Opinion

Opinion

In Cosby trial, the awesome power of jurors

Posted June 23

Stories are now trickling out from jurors in Bill Cosby's trial on three counts of aggravated indecent assault, with varying accounts of their deliberations that resulted in a mistrial.

One version has 10 of the 12 jurors ready to convict Cosby on two of three counts, but the two holdouts forced a deadlock and a mistrial.

Another version has the jurors in "true deadlock", with voting closer to 7-5 or 5-7 votes. Both could be accurate, as deliberations can feature dramatic shifts in polling over time.

In fact, these stories have one thing in common: the jury deliberations were a difficult and emotional experience. Jurors were crying and punching walls during the 52 hours they were deliberating. They were intentionally confined to a tiny room by sheriff's deputies who were concerned that people could see into the room through a window. They were packed so tight that jurors "couldn't even pace," according to one juror who spoke to ABC.

Here's a secret that the courts don't tell jurors -- I'm not even certain a lawyer is allowed to say it out loud:

An individual juror has more power than he or she could imagine.

This is one of the biggest, Wizard-of-Oz-Behind-The-Curtain secrets in the business. I'm afraid the bar and my legal colleagues will think I'm encouraging jurors to test the limits of their authority. I'm not. Jurors shouldn't stage coups. But it's scary just to acknowledge that one juror ultimately wields more power than the judge in the black robes presiding over the trial.

Jurors are unaware of of their own importance because the jury system is designed to beat them into feeling submissive and deferential. The process starts early, when prospective jurors receive stern notices in the mail ordering them to put their lives on hold and report for jury duty, with steep penalties for noncompliance.

Once they arrive, court personnel promptly start dehumanizing them with innumerable commands: Wait quietly in this big room. No cell phones. Line up here. No talking. They sit in a room for hours, then they are marched around, like boot camp -- or worse, prison -- to different rooms where they are quizzed, scrutinized, or dismissed outright.

All the while they are provided limited information, and their questions fall on deaf ears. By the time they are seated as a jury, they are suffering from full-blown Stockholm Syndrome; they endeavor only to please their captors.

In the Cosby trial, this effect was only magnified. Jurors from Allegheny County were conscripted into service hundreds of miles from home, in far-off Montgomery County. They were sequestered, which means the court, as their warden, isolated them from the outside world in a hotel for the duration of trial with their every move and contact restricted.

Deliberations in the Cosby trial were a textbook example of how tortuous jury duty can be, and how inherently oppressive the decision-making process is for a high-profile jury.

But what if the jury had rejected this treatment? What if they demanded more breaks or a better room -- one with enough room to actually stand up and pace? I've had cases in that courthouse. It's like all government buildings: there are plenty of cavernous, unoccupied rooms -- especially weekdays after 4:59 p.m., or on a Saturday morning.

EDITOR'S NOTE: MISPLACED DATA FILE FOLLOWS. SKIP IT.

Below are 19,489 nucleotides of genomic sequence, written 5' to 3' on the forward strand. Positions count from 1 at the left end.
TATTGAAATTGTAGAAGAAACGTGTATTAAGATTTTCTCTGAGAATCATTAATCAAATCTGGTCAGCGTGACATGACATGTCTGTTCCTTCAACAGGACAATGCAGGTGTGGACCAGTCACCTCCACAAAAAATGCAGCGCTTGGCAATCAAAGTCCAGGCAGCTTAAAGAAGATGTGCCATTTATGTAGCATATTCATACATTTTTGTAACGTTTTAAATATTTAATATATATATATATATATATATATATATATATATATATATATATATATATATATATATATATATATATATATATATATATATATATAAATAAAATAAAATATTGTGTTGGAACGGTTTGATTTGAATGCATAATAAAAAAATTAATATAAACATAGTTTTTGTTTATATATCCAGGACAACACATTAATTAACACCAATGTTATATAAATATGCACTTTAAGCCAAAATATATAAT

The Cosby jurors deliberated until 9:00 p.m. most nights. What if they didn't want to work that late? The court needs jurors, and would likely have to grant them some of their demands. Yet it's rare for a jury to refuse to work late, make bold demands, or "organize." The Court doesn't really let them know that they have any negotiating power with respect to their lot in life.

We saw in the Cosby case that one juror has the power to deadlock a jury. Indeed, juries are so powerful that they have the inherent power even to acquit a defendant that they believe guilty beyond a reasonable doubt, if they disagree with the law itself, or simply like the defendant. So threatening is this power to the system that courts intentionally conceal it from the juries who don't know they have it.

Why is this judicial deception acceptable? Because the Supreme Court says it is. Jurors have the power -- but not the right -- to "jury nullification." The judicial solution is simply not to tell them about it. Justice apparently depends on keeping juries as ignorant as possible, at least with respect to their power. The court's approach to the Cosby case was no different than any other in this respect: never let the jurors know they are, in a way, omnipotent.

Once jurors in the Cosby case realized they had the individual power to filibuster their position on guilt, they exercised it. No amount of cajoling could change their mind, either. It's why defense attorneys often pick one juror to be their "advocate" in the jury room, make as much eye contact with that person, and hope that this "friendly" will argue the client's case to the end in the jury room. If not, maybe that juror will simply stand his or her ground and refuse to budge.

As defense attorneys are fond of saying, "it only takes one." And as Cosby's own attorney pointed out, any trial that you can walk out of with your client still presumed innocent is a good result. The question is if the prosecution goes ahead with its plan to retry Cosby and the defense gets another holdout and hung jury, what will the prosecution do then?

Comments

Please with your WRAL.com account to comment on this story. You also will need a Facebook account to comment.

Oldest First
View all